Politics and Data using R software

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PSC 400: Midterm Exam Exercise

1 Identify the appropriate level of measurement for the following variables: (a) Transparency.org’s corruption index by country (from 0 = most corrupt to 100 = least corrupt) (b) Number of delegates to the Democratic Party’s national convention by state (c) Respondents’ answer to the Gallup Poll question “In general are you satisfied or dissatisfied with the way things are going in the United States at this time?” (Satisfied, Dissatisfied, Unsure) (d) General Social Survey respondents’ confidence in Congress (0 = not applicable; 1 = a great deal; 2 = only some; 3 = hardly any) (e) Answer to National Election Survey (NES) question “For whom did the respondent vote for President” in the 2016 elections (1 = Clinton; 2 = Trump; 3 = Other (Specify)) (f) Presence of death penalty in U.S. states (1 = present; 0 = absent)

Exercise 2 Identify the unit of analysis in each of the following studies and formulate a plausible working hypothesis between the independent and dependent variables in the formal way discussed at length in the videos and in class (a) A study about whether the number of women on a company’s board of directors influences a company’s adoption of maternal leave policies (b) A study investigating whether the presence of a strong primary challenger influences a member of Congress retirement decision (c) An experiment investigating whether participants’ support for a presidential primary candidate is related to candidate performance in a televised debate

Exercise 3 Read the attached transcript from a “Hidden Brain” podcast concerning the relationship between food stamps policy and academic performance. Then answer the following (keep it super-brief; do not write an essay): (a) Given the description of the study in the transcript, what kind of study would you say this is? An experiment? If so, what kind of experiment? An observational study? If so, what kind of observational study? (b) What is the study’s unit of analysis? What are the investigators’ comparing? (Hint: you could say there actually are two unites of analysis here. . . ) (c) According to the article, which variable is the dependent variable and which variable is the independent variable? From the description given in the article, how would you say the investigators operationalize the independent and the dependent variable? (d) Formulate a plausible working hypothesis for their relationship. (e) Does the study meet each of the four “hurdles of causality” discussed in the Canvas video (plausibility; covariation; endogeneity; and control)? Explain briefly which ones are met, which ones are not met, and why. 1 < Examining Links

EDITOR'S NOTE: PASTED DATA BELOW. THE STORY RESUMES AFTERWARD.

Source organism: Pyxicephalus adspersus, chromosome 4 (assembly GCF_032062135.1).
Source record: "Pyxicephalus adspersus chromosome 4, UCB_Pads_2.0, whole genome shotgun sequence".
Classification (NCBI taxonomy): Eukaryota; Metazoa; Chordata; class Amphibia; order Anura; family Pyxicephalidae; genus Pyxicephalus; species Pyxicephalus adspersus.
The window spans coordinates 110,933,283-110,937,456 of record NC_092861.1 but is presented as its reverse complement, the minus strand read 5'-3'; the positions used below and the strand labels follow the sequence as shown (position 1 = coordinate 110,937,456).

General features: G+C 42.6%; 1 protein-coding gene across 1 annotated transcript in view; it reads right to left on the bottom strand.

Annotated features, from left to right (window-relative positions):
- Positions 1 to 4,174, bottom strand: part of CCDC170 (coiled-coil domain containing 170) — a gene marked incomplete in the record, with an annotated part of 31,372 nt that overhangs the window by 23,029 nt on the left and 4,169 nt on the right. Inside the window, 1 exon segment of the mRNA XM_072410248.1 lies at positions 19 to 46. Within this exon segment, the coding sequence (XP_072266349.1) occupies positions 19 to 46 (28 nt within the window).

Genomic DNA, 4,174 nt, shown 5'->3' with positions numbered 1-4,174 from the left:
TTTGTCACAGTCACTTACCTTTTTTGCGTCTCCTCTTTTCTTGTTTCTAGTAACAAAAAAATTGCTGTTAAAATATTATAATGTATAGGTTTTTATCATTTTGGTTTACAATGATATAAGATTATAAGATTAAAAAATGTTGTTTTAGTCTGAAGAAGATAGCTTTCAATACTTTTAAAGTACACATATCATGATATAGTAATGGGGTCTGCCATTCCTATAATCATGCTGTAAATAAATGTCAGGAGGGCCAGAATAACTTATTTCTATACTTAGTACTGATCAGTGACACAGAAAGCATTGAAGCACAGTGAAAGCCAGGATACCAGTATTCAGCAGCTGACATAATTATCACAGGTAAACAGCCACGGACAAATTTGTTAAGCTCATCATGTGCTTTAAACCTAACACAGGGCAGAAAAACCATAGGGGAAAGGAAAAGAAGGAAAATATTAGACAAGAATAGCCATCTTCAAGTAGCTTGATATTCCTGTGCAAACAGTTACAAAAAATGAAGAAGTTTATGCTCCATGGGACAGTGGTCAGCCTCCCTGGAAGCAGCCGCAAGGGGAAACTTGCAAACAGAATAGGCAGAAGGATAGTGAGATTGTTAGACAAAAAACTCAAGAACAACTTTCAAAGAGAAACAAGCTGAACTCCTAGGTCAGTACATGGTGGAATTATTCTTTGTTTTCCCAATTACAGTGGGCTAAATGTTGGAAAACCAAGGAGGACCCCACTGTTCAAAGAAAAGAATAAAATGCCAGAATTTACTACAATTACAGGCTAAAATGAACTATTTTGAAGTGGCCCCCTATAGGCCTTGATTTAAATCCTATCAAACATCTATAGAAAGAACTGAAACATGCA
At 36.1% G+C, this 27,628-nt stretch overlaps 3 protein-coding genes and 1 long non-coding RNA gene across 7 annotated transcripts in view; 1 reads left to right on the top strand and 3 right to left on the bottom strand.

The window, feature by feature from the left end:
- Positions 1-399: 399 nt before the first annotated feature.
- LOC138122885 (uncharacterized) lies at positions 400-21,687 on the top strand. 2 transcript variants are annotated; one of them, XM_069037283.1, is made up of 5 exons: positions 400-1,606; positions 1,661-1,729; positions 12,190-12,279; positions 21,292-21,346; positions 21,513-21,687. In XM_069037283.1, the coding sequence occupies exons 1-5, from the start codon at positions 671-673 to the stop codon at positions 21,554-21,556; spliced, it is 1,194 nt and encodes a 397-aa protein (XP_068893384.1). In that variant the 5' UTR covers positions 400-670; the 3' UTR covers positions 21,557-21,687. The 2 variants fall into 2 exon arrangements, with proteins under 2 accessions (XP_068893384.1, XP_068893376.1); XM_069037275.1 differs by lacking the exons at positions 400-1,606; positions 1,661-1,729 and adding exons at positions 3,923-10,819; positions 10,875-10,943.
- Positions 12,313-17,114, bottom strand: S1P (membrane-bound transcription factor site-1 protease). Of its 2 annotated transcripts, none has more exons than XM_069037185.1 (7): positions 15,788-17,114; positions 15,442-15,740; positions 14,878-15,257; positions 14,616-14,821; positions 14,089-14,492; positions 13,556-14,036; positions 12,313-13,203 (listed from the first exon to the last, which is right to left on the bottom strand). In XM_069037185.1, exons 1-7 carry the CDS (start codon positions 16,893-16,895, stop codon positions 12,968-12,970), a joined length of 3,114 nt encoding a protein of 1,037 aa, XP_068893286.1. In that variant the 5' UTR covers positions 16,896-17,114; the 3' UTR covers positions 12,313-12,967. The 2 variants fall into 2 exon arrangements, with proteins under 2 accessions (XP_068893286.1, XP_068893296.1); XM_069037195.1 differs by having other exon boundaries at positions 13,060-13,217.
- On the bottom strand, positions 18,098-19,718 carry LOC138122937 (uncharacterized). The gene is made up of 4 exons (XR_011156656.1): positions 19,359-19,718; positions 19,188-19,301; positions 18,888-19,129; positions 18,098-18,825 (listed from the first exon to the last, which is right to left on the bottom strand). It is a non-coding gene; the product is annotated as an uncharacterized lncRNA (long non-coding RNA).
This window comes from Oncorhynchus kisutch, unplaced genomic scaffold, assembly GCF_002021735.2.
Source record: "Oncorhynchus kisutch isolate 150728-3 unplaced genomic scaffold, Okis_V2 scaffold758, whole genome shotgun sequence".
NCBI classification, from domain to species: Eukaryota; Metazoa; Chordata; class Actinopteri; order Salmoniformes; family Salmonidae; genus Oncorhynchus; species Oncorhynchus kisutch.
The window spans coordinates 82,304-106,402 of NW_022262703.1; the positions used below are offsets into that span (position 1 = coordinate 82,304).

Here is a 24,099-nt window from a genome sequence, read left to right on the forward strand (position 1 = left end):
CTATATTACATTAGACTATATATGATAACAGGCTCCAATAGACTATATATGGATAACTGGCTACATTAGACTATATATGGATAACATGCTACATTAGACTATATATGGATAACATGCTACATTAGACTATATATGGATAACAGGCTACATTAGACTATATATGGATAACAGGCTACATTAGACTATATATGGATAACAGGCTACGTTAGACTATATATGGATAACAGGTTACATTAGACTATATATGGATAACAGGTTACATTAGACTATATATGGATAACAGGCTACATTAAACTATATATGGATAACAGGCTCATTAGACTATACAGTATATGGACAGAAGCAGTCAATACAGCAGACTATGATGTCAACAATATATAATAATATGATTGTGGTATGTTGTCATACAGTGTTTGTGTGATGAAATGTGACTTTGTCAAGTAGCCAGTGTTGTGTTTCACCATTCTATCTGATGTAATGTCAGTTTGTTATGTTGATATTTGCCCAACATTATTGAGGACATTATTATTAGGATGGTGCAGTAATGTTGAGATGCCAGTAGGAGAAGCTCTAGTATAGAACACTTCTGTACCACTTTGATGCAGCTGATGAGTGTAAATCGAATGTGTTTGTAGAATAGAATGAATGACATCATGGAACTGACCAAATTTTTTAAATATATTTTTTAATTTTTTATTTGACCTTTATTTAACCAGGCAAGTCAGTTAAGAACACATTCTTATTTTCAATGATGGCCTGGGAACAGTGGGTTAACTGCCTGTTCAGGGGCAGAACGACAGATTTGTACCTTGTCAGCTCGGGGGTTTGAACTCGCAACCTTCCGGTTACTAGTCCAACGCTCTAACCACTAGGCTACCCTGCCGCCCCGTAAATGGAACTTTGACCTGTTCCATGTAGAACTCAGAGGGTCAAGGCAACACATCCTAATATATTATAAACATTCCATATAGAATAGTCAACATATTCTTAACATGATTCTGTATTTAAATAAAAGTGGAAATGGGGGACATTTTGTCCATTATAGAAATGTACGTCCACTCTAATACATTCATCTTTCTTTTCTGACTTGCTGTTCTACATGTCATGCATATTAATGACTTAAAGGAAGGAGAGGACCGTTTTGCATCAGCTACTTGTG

Between Academic Performance And Food Stamps npr.org /templates/transcript/transcript.php MARY LOUISE KELLY, HOST: Poor families who rely on food stamps often find themselves caught in a familiar cycle. In the days after they receive the benefit each month, there’s plenty of food on the table. But as the weeks tick away, food becomes scarce. Here with some new research on the consequences of this monthly cycle is NPR’s social science correspondent Shankar Vedantam. Good morning. SHANKAR VEDANTAM, BYLINE: Hi, Mary Louise. KELLY: Hi. This new research, I gather, it focuses on the link between food stamps and academic performance. How so? VEDANTAM: That’s right. This work comes from Orgul Ozturk, she’s an economist at the University of South Carolina, along with her colleagues, Chad Cotti, and John Gordanier. They find that children who come from families that are several weeks removed from receiving their food-stamp benefits perform worse on an important math exam. ORGUL OZTURK: We find that when the test date happens to be very far away from the receipt date, students score much lower, significantly lower on the mathematics test. KELLY: It seems like it kind of makes sense, that if you’re hungry you can’t concentrate so you might test lower. How do they know, though, that this is the food-stamp cycle, that that’s what’s responsible? VEDANTAM: Well, it has to do with two quirks in the way the food-stamp program is administered in South Carolina. Recipients receive benefits on the first 10 days of the month. Some families get it on the first, some on the second and so on. Simultaneously, children in grades three through eight also have to take an annual math exam on the second Wednesday of May. Now, the second Wednesday of May falls on different dates each year. So if your family received food stamps on the 10th of April, for example, and the exam falls on the 8th of May, you’re likely to have gone hungry for several days before you took the test. KELLY: And to be clear, people don’t all get their food stamps on the same day. It’s… VEDANTAM: Precisely. 1/2 2 KELLY: …Scattered around the month. VEDANTAM: Exactly. Now, on the other hand, if your family received food stamps on the 2nd of May and the test is on the 8th of May, you’ve probably eaten well in the days before the test. The researchers not only compared kids who’ve eaten well to kids who are hungry, they also compare the math performance of kids who’ve eaten poorly to their own math performance in another year when they’ve eaten well. Ozturk told me that while her study measures the effect of being hungry on one math test, this is a monthly cycle, meaning that the real effects are likely to be much larger. OZTURK: This is happening to these kids every month over the course of nine months. It adds up. What we are measuring is a reduction in performance that month. But they are hungry every single month. The cumulative effect is very significant. KELLY: Shankar, can researchers control whether this is in fact food? It seems like they’re clear on the link to food stamps, but if food stamps are running out maybe the parents are stressed, there’s stress in the household and that’s what kids are reacting to? VEDANTAM: That’s a fair point, Mary Louise. We know that there’s a relationship between food stamps and math performance. We don’t know specifically if it’s about food or just because the family as a whole is stressed and the kids in some ways are reacting to that stress. KELLY: So what’s the implication here? Might it be better to, say, distribute food stamps more frequently? VEDANTAM: So that’s an idea that some people are thinking about, and it’s an intriguing idea. If you can distribute the benefit twice a month, perhaps you can smooth-out the cycle. But it’s the kind of thing that needs to be tested because you could have unintended consequences, and now instead of students being hungry once a month they’re going to end up being hungry twice a month. KELLY: Which is clearly not the direction that you would want to go. VEDANTAM: Precisely. KELLY: That’s NPR’s Shankar Vedantam. Shankar, thank you. VEDANTAM: Thank you, Mary Louise. KELLY: He joins us regularly to talk about social science research. You can follow him on Twitter at @hiddenbrain. You can follow me at @nprkelly, and you can follow this program at @morningedition. Copyright © 2017 NPR. All rights reserved. Visit our website terms of use and permissions pages at www.npr.org for further information. NPR transcripts are created on a rush deadline by Verb8tm, Inc., an NPR contractor, and produced using a proprietary transcription process developed with NPR. This text may not be in its final form and may be updated or revised in the future. Accuracy and availability may vary. The authoritative record of NPR’s programming is the audio record. 2/2 3 Exercise 4 Scenario: You are a consultant for a presidential primary candidate and are working on campaign strategies ahead of the Super Tuesday elections. You are asked to compile a report about whether your candidate should emphasize “bread and butter, kitchen table” issues in her/his message. As part of your research you consider the percentage of workers employed in the manufacturing sector. You use the data to classify states as being of low (below the national average of 8.5), moderate (between the national average and 10 percent), or high (above 10 percent). You call this variable (Rank) and whether the state is located in the South as a Census region (South). State Manufacturing Rank South Alabama 13 high 1 Arkansas 12.8 high 1 California 7.7 low 0 Colorado 5.4 low 0 Maine 8.4 low 0 Massachusetts 6.6 low 0 Minnesota 10.8 high 0 North Carolina 10.4 high 1 Oklahoma 8.0 low 1 Tennessee 11.5 high 0 Texas 7.1 low 1 Utah 8.8 moderate 0 Vermont 9.6 moderate 0 Virginia 6.1 low 1 Using these data to put together your presentation, you do the following: 1. Using pen and paper, build a frequency distribution for the variable Rank, with all of the appropriate frequencies. Notice that this variable has three categories. 2. Using pen and paper, plot the variable Rank with a pie-chart and a bar plot. Add the appropriate labels to each graph. 3. Explain in words understandable to a lay audience what the frequency distribution tables and the graphs suggest about the distribution of the Rank variable. 4. Suppose that, as part of the presentation, you want to address whether regional differences should be taken into account. Voters in Southern states tend to be more value-driven than pocket book driven, and kitchen table issues may be less effective in those states. Build 2×2 table where the dependent variable is whether a state ranks as “high” (assign it a value of 1) or not (assign it a value of 0) on the Rank variable and the independent variable is South. Based on the frequencies that appear in each cell, should you advise your candidate to modify is/her message based on regional differences? 5. Because you may need these data in the future, you also decide to store them in a data set. Using R, enter each variable manually and create a data frame. Display the data frame in the R console. Copy and paste your commands and the output in your Word document. 6. Using R, plot a box plot and a histogram for the variable Manufacturing. Copy and paste your commands and the graphs in your Word document. 7. Again, using R estimate the mean, median, variance, and standard deviation for the variable Manufacturing Again, copy and paste your commands and the output in your Word document. 8. Finally, in case you are asked about this during your presentation to your candidate, provide in writing a substantive interpretation of the median, mean, variance and standard deviation. The exam is due on 3/12/20 at class time (2:00 pm) in hard copy format and, as usual, upload a digital version to Canvas. Please slide a copy of your exam under my office door if I am not in. Because the following week is spring break, we cannot push back the deadline or give any extension. Exams turned in after 2 pm without appropriate documentation will receive a score of zero. 4